Germany backs Magna, wants talks with GM on Opel
Germany, where around half of GM's 50,000 European employees work, had hoped that GM executives would choose an offer for Opel from Canadian auto parts maker Magna and state-owned Russian lender Sberbank.
Berlin -- Germany called Monday for immediate talks with GM to explain why it has not yet chosen a buyer for European unit Opel as the finance minister warned there would only be aid for its favoured candidate.
"Our aim is to organise a meeting this week in Berlin with a representative from General Motors' board," government spokesman Ulrich Wilhelm told a regular briefing after GM did not come to a decision on Friday.
"In recent weeks we have been able to clear up most of the open questions. Germany has done its homework ... There are two contracts ready to be signed.
"The decision to sell is GM's alone. But a sale will only work if the buyer can secure guarantees or aid from Germany and other European countries where Opel and (British arm) Vauxhall have plants," Wilhelm said.
Germany, where around half of GM's 50,000 European employees work, had hoped that GM executives would choose on Friday an offer for Opel from Canadian auto parts maker Magna and state-owned Russian lender Sberbank.
GM's board is widely believed to prefer a rival bid from Brussels-based investment group RHJ International, reportedly because of fears that valuable technological know-how might end up in the hands of Russian carmakers.
GM, which is majority owned by the US government since the firm's bankruptcy in June, is also said to find RHJ more attractive because it would make a repurchase of Opel easier when times get better.
German Finance Minister Peer Steinbruck charged that this was now the case and warned there would be no German government aid for RHJ.
"My impression is that some people at the heart of GM management prefer the RHJ International offer because it would make it easier to buy back Opel in a few years time," Steinbruck told the Handelsblatt daily to appear Tuesday.
"Magna, in our view, has a clear industrial strategy, not just a plan for short-term gain and that is why the government will not give any financial aid to RHJ," he told the newspaper. "Aid will only be given to Magna."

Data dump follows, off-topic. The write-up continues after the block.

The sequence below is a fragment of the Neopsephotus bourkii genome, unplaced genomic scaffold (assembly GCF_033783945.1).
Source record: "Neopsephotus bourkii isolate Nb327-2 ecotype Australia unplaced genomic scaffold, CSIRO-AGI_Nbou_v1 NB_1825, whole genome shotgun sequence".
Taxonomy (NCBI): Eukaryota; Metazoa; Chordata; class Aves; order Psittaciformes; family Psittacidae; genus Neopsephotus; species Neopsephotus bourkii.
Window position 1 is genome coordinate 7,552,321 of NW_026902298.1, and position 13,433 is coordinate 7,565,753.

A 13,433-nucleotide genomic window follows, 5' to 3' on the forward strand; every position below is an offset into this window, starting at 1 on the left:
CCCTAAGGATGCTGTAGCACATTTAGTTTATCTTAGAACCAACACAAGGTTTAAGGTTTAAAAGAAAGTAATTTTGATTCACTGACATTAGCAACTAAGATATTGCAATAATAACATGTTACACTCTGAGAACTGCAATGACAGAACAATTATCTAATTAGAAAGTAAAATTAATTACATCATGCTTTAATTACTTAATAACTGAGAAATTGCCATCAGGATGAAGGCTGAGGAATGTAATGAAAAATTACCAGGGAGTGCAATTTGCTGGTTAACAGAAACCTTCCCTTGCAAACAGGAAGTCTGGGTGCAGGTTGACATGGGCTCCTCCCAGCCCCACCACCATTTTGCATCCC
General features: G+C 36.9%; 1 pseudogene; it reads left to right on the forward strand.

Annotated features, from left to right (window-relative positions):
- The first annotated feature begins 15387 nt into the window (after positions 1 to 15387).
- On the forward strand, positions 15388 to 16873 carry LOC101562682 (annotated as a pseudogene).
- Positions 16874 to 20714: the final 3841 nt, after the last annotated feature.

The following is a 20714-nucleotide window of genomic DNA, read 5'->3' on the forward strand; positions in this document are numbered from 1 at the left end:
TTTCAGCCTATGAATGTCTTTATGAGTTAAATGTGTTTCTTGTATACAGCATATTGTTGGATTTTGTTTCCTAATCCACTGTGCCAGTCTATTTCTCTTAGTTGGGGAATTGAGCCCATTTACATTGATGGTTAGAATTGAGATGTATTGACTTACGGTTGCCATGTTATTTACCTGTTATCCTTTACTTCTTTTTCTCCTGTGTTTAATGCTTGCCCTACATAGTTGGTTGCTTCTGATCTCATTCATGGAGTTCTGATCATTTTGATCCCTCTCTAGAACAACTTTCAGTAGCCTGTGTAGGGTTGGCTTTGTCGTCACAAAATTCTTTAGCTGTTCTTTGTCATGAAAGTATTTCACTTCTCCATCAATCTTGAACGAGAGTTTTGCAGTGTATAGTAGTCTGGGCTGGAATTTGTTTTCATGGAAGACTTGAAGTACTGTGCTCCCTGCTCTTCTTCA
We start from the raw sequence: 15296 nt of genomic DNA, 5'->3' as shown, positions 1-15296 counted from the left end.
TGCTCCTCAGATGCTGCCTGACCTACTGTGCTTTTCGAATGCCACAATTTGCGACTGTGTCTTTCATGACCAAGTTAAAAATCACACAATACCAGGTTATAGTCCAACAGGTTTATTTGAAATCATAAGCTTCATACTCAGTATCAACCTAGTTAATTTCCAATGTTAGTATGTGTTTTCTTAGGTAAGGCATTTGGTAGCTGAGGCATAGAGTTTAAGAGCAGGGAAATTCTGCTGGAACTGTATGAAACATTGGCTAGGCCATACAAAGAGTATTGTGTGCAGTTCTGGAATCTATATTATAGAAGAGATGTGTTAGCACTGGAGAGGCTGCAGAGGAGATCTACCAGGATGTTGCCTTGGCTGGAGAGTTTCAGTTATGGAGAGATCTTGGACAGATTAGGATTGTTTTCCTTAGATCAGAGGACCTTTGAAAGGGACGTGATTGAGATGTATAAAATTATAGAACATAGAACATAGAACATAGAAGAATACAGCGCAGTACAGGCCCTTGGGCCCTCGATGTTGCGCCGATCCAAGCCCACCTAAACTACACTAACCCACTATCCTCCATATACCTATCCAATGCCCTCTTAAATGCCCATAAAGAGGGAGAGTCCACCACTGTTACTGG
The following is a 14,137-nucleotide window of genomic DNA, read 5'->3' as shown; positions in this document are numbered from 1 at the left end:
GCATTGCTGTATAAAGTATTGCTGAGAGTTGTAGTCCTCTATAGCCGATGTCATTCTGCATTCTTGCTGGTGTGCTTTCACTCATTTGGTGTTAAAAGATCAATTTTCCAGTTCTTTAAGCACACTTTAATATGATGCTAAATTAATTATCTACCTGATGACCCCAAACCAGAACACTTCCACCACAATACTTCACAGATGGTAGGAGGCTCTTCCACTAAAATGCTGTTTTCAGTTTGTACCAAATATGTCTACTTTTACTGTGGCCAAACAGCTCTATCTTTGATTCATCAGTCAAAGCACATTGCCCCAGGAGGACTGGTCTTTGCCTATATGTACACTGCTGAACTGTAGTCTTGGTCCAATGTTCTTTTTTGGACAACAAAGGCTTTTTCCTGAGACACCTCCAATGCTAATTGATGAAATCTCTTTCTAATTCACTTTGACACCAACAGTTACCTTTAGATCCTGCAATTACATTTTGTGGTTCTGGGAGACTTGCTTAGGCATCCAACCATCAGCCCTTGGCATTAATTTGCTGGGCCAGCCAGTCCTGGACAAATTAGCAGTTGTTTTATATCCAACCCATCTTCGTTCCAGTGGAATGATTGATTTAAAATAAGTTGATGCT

Some analysts believe GM wants to keep its options open on Opel as quitting Europe could prove costly in the long-term, leaving it heavily reliant on its North American and Chinese markets.
The Wall Street Journal reported late Monday that GM was trying to develop a 4.3 billion-dollar financing plan that would allow it to keep control of loss-making Opel and its British affiliate, Vauxhall, which form the core of the company's European operations.
GM chief executive Fritz Henderson "is supposed to have the plan done by the board's next regularly scheduled board meeting in early September," the newspaper said on its website, citing three people involved in the matter.
The paper also said the board turned down the Magna deal on Friday "raising questions about how such a sale would affect GM's strategy in Europe, and also voicing concern about specific details related to the German government's financing commitment."
The White House on Monday rebuffed German government pressure saying President Barack Obama's "view is that decisions made about the day-to-day operations at General Motors should be made by the folks at General Motors."
"He never wanted to get into the auto business, and he's happy for them to make their decisions and get back on their feet," said White House deputy spokesman Bill Burton.
Berlin has offered 4.5 billion euros (6.4 billion dollars) worth of financing to support an Opel sale, to the annoyance of other European governments such as Britain.
Germany -- with elections to be held on September 27 -- supports Magna because it believes that the bulk of job cuts and plant closures that it will make in an attempt to make Opel profitable will happen in other countries.